Special Issue "Hydrological and Ecological Systems within the Terrestrial Land Surface"

A special issue of Water (ISSN 2073-4441). This special issue belongs to the section "Hydrology and Hydrogeology".

Deadline for manuscript submissions: closed (31 October 2019).

Special Issue Editors

Dr. Toby Richard Marthews
Website
Guest Editor
Centre for Ecology and Hydrology, Wallingford, UK
Interests: climate change; terrestrial ecology; ecosystem dynamics; water cycle fluxes (including runoff, evapotranspiration, river flow); carbon budgeting; tree community assembly; land surface modelling; biosphere–atmosphere interactions; wetlands
Dr. Alberto Martínez-de la Torre
Website
Guest Editor
1. Centre for Ecology and Hydrology, Wallingford, UK
2. Agencia Estatal de Meteorología, Spain
Interests: climate change; runoff generation; river flow; evapotranspiration; land surface modelling; biosphere–atmosphere interactions; wetlands; groundwater; model benchmarking

Special Issue Information

Dear Colleagues,

In this special issue of Water, we are seeking to assemble a world-class set of studies that focus on land surface and/or hydrological issues of the terrestrial biosphere. Climate is an essential driver and determiner of the structure of ecosystems, but in order to approach a complete understanding of systems within the terrestrial biosphere, we also need to have a much better understanding of the movement of water below and across the landscape (rivers, wetlands, arid areas, saturated and unsaturated zones of the soil, plant-mediated dynamics) and the ecological and evolutionary mechanisms that originate and maintain biological communities at particular locations of the land surface (including all terra firme and dominantly freshwater ecosystems). We welcome submissions on both observational and modelling studies, as well as studies from both a hydrological and an ecological perspective, but studies that cut across or integrate more than one of these categories will be given priority. Review papers are also welcome if they are contemporary enough and contribute to a wider understanding of the focus topic.

Dr. Toby Richard Marthews
Dr. Alberto Martínez-de la Torre
Guest Editors

Manuscript Submission Information

Manuscripts should be submitted online at www.mdpi.com by registering and logging in to this website. Once you are registered, click here to go to the submission form. Manuscripts can be submitted until the deadline. All papers will be peer-reviewed. Accepted papers will be published continuously in the journal (as soon as accepted) and will be listed together on the special issue website. Research articles, review articles as well as short communications are invited. For planned papers, a title and short abstract (about 100 words) can be sent to the Editorial Office for announcement on this website.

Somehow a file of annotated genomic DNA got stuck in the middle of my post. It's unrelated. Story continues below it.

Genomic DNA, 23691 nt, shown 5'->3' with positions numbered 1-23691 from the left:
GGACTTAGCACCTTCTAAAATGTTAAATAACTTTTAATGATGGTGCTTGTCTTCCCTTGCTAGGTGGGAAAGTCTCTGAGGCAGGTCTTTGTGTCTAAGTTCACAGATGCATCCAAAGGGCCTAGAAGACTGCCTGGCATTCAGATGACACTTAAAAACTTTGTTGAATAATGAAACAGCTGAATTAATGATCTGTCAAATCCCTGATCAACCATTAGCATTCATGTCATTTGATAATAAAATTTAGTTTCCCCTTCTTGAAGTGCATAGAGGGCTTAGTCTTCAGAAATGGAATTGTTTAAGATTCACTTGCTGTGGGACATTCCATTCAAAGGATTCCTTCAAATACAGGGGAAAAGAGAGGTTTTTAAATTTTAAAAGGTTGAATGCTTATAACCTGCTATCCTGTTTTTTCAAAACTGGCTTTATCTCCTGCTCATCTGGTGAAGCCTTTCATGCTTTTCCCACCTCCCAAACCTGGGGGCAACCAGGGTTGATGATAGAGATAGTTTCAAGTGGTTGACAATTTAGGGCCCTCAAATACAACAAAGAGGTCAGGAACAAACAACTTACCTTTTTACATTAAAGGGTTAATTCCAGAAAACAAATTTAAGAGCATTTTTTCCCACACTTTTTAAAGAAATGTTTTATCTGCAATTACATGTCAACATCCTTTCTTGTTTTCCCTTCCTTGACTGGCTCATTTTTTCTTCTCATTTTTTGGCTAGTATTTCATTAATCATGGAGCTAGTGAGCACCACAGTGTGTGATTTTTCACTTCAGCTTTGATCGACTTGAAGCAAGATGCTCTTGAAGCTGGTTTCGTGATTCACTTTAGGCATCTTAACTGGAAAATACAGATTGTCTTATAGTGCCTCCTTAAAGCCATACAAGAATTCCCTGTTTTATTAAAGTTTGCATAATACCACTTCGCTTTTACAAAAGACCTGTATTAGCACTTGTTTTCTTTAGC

Submitted manuscripts should not have been published previously, nor be under consideration for publication elsewhere (except conference proceedings papers). All manuscripts are thoroughly refereed through a single-blind peer-review process. A guide for authors and other relevant information for submission of manuscripts is available on the Instructions for Authors page. Water is an international peer-reviewed open access monthly journal published by MDPI.

Please visit the Instructions for Authors page before submitting a manuscript. The Article Processing Charge (APC) for publication in this open access journal is 1800 CHF (Swiss Francs). Submitted papers should be well formatted and use good English. Authors may use MDPI's English editing service prior to publication or during author revisions.

Keywords

  • Climate change
  • Water cycle
  • Biogeochemical cycling
  • Land–atmosphere interactions
  • Biosphere–atmosphere fluxes
  • Coupled model applications

Published Papers (5 papers)

Order results
Result details
Select all
Export citation of selected articles as:

Research

Open AccessArticle
Recharge–Discharge Relations of Groundwater in Volcanic Terrain of Semi-Humid Tropical Highlands of Ethiopia: The Case of Infranz Springs, in the Upper Blue Nile
Water 2020, 12(3), 853; https://doi.org/10.3390/w12030853 - 18 Mar 2020
Abstract
The major springs in the Infranz catchment are a significant source of water for Bahir Dar City and nearby villages, while sustaining the Infranz River and the downstream wetlands. The aim of the research was to understand the hydrogeological conditions of these high-discharge [...] Read more.
The major springs in the Infranz catchment are a significant source of water for Bahir Dar City and nearby villages, while sustaining the Infranz River and the downstream wetlands. The aim of the research was to understand the hydrogeological conditions of these high-discharge springs and the recharge–discharge relations in the Infranz catchment. The Infranz catchment is covered by highly pervious and young quaternary volcanic rocks, consisting of blocky, fractured, and strongly vesicular scoriaceous basalt. At the surface, these rocks crop out as lineaments forming ridges, delimiting closed depressions in which water accumulates during the rainy season without causing surface runoff. Geology and geomorphology thus combine to produce very favorable conditions for groundwater recharge. Three groundwater recharge methods were applied to estimate groundwater recharge and the results were compared. Groundwater recharge was calculated to be 30% to 51% of rainfall. Rapid replenishment raises the groundwater level during the rainfall period, followed by a rapid decline during the dry season. Shallow local flow paths discharge at seasonal springs and streams, while more regional and deeper flow systems downstream sustain the high-discharge springs and perennial Infranz River. The uptake of 75% of spring water for the water supply of Bahir Dar City, local extraction for domestic and small-scale irrigation use from springs, rivers and hand-dug wells, encroaching farming, and overgrazing are exacerbating wetland degradation. Full article